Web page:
After Tyler’s set, Enzo walked up and tried again.
“Tyler was sitting on the ground because he was exhausted,” he says. “I was still, like, ‘Yo, you saw me jump the fence. Can I still get that interview?’ He said he didn’t want to be interviewed, but Jasper was like, ‘You get ten seconds to ask him whatever you want.’ I had left my notes with the questions somewhere else, so I thought, ‘Alright, this is my shot. What the fuck do I ask him?’”
I got this phone call from one of the biggest TV production companies in Norway. They were like, 'This is great. You obviously have some type of talent.' So they hired me to do interviews for them.
The first thing that came to Enzo’s mind was a question about Tyler sponsoring a soccer team and how he would design their jerseys. Disarmed by the unique question, Tyler ended up hanging out for 40 minutes and answered everything Enzo had prepared for him—something he didn’t do for any traditional media outlets at the festival.
“I met a guy backstage from Rolling Stone and he was trying super hard to get an interview,” Enzo recalls. “There was one point during our talk where Tyler said, "Oh, he's salty because he wanted an interview.”
By the end of their conversation, Tyler was enjoying himself so much that his tour manager had to step in and end the interview. At one point, Tyler’s caught on camera saying, “Why do we have to leave? This is the first fuckin' show we met people we can speak to.”
After the festival, Enzo compiled all the footage and put together a six minute long edit called "777TV MEETS TYLER, THE CREATOR." Somehow, Tyler found the interview within hours of its upload to YouTube and tweeted out a link to the video, sparking coverage from websites around the world.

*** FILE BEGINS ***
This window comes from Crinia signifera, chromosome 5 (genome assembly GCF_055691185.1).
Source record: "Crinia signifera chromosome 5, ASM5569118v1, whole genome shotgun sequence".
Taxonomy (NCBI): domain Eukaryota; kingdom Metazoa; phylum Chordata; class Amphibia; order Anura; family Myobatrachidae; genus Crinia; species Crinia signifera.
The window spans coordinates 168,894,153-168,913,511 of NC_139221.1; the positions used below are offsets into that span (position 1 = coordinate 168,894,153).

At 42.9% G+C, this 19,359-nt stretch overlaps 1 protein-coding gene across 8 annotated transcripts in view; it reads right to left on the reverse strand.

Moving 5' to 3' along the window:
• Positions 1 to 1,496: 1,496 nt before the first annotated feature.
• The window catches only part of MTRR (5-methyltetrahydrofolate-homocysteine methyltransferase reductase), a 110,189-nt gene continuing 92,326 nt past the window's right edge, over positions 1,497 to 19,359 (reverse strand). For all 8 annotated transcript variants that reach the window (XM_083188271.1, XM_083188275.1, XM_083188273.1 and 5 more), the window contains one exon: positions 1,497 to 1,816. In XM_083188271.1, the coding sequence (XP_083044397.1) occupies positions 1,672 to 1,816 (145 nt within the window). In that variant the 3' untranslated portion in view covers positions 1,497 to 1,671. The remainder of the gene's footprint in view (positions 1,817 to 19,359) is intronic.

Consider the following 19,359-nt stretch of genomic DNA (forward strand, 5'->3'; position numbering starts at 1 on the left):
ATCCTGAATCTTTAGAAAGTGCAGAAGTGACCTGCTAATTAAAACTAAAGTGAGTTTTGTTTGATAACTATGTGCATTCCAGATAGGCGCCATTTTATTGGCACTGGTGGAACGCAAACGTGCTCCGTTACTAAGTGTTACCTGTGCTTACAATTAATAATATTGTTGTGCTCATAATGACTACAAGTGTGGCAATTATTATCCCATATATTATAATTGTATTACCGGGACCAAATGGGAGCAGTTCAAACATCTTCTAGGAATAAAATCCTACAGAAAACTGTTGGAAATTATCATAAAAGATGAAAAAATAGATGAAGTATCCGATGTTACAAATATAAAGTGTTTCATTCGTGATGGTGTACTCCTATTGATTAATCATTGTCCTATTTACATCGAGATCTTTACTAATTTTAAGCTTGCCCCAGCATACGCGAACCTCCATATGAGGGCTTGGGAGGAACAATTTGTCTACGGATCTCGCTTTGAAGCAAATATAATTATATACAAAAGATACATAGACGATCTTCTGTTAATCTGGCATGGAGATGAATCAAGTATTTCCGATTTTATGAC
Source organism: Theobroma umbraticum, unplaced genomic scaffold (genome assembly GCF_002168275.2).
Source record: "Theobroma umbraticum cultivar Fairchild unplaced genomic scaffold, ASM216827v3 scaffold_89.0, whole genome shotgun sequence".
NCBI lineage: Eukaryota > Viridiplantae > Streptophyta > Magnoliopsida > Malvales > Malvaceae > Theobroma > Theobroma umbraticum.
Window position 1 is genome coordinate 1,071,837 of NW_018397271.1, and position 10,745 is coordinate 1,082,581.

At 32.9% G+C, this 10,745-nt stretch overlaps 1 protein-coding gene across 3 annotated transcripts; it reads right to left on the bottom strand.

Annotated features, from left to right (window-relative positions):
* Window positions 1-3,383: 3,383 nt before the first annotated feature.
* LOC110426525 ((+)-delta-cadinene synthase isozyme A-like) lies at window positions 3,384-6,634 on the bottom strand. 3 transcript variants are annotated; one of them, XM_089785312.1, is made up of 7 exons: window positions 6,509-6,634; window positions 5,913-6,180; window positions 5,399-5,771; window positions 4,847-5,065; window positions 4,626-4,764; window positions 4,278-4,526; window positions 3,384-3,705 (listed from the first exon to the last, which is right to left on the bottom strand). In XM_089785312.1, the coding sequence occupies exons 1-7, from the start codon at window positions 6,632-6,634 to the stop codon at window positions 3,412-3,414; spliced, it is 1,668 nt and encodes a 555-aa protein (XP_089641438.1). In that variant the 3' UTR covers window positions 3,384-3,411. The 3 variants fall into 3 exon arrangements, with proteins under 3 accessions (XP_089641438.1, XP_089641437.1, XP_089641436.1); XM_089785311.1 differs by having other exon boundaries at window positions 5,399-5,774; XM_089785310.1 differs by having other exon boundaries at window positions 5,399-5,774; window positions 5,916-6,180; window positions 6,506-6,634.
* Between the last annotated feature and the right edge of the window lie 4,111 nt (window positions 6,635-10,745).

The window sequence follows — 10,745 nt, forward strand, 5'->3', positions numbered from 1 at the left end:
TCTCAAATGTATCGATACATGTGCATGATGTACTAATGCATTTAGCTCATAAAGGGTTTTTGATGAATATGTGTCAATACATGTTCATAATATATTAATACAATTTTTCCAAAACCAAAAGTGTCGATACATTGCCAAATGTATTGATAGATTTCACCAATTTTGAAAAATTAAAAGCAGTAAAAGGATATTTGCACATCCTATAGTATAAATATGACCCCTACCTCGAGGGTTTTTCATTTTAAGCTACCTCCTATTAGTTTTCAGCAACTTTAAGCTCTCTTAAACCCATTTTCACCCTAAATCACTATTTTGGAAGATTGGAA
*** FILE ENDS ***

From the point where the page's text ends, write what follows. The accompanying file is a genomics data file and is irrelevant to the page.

Within days, the video had over 100,000 views. The first interview of Fabio Enzo's career was a hit.
"A few magazines and stuff in Norway picked it up," Enzo says of the reaction back home. "Then I got this phone call from one of the biggest TV production companies in Norway. They were like, 'This is great. You obviously have some type of talent.' So they hired me to do interviews for them."
From there, he got a job with Red Bull for an interview series with emerging artists. "That was such a sick opportunity for me to work with proper professional people," Enzo says. "That, too, has led to so many great opportunities for me. It's a crucial part of my CV and part of the reason that I got into the University that I go to."
Cleverly using the buzz from the interview to jumpstart his interests in fashion as well, Enzo created a full "fan art" collection of GOLF clothing inspired by the question about soccer jerseys that he asked Tyler. The collection—which included scarves, pants, T-shirts, and hoodies—was a hit with fans and sold out immediately. Tyler even reached out and asked Enzo to send him the one-of-a-kind jersey.
"People are constantly asking me when I'm selling more of them, because I made it limited on purpose," Enzo says, explaining how the hype around the collection helped him start his own clothing brand. "Now I'm working on another concept that I'm dropping early next year, which is more of my own project than fan art. But I'm at the point where I've worked with a bunch of different distributors and manufacturers. So I'm dropping my own fully independent, proper clothing brand."
Enzo's interview with Tyler also helped launch a successful YouTube channel. He created an account called 777tv so he could upload the video, and the momentum from the interview's success has snowballed into his own promising media company.
In March of 2017, Enzo struck viral internet gold for a second time when he uploaded a music video for 777 band Boy Pablo called "Everytime." A YouTube algorithm quirk (helped in part by the popularity of the Tyler interview) ended up bringing millions of views to the clip. And thanks to the sudden surge of attention, Boy Pablo's career has taken off and he's about to head out on his first headlining tour in Europe.
"After the Boy Pablo video blew up, I've been invited over to the YouTube HQ a bunch of times and I've been talking to people over there," Enzo says, hinting at big plans to turn the channel into a music discovery platform for aspiring artists.
The butterfly effect is in motion.
Two years after sitting in front of a computer all summer, trying to figure out a way to contribute to the music that he loves, Enzo has already surpassed many of his dreams.
“It all just makes me think, ‘Damn, where would I be if I didn't jump that last fence?’”